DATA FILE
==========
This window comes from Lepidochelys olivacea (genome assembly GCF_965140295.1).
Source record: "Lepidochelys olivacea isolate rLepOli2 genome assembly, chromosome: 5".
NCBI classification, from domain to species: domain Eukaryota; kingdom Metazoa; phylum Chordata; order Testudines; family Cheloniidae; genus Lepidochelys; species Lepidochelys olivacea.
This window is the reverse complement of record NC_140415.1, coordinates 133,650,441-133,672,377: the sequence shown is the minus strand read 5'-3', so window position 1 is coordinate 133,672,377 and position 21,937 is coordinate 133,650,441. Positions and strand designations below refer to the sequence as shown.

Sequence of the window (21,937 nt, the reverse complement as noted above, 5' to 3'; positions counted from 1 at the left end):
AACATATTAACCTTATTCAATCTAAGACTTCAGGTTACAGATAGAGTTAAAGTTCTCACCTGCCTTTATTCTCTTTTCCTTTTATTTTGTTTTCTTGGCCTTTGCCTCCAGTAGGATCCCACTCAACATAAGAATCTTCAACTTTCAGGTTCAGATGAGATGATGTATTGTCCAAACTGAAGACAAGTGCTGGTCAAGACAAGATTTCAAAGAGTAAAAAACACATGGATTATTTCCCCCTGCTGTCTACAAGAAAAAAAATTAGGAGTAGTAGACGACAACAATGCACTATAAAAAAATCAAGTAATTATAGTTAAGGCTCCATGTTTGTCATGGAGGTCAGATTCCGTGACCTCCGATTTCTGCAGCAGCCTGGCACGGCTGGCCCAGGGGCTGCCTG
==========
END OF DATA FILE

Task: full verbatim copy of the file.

This window comes from Lepidochelys olivacea (genome assembly GCF_965140295.1).
Source record: "Lepidochelys olivacea isolate rLepOli2 genome assembly, chromosome: 5".
NCBI classification, from domain to species: domain Eukaryota; kingdom Metazoa; phylum Chordata; order Testudines; family Cheloniidae; genus Lepidochelys; species Lepidochelys olivacea.
This window is the reverse complement of record NC_140415.1, coordinates 133,650,441-133,672,377: the sequence shown is the minus strand read 5'-3', so window position 1 is coordinate 133,672,377 and position 21,937 is coordinate 133,650,441. Positions and strand designations below refer to the sequence as shown.

Sequence of the window (21,937 nt, the reverse complement as noted above, 5' to 3'; positions counted from 1 at the left end):
AACATATTAACCTTATTCAATCTAAGACTTCAGGTTACAGATAGAGTTAAAGTTCTCACCTGCCTTTATTCTCTTTTCCTTTTATTTTGTTTTCTTGGCCTTTGCCTCCAGTAGGATCCCACTCAACATAAGAATCTTCAACTTTCAGGTTCAGATGAGATGATGTATTGTCCAAACTGAAGACAAGTGCTGGTCAAGACAAGATTTCAAAGAGTAAAAAACACATGGATTATTTCCCCCTGCTGTCTACAAGAAAAAAAATTAGGAGTAGTAGACGACAACAATGCACTATAAAAAAATCAAGTAATTATAGTTAAGGCTCCATGTTTGTCATGGAGGTCAGATTCCGTGACCTCCGATTTCTGCAGCAGCCTGGCACGGCTGGCCCAGGGGCTGCCTG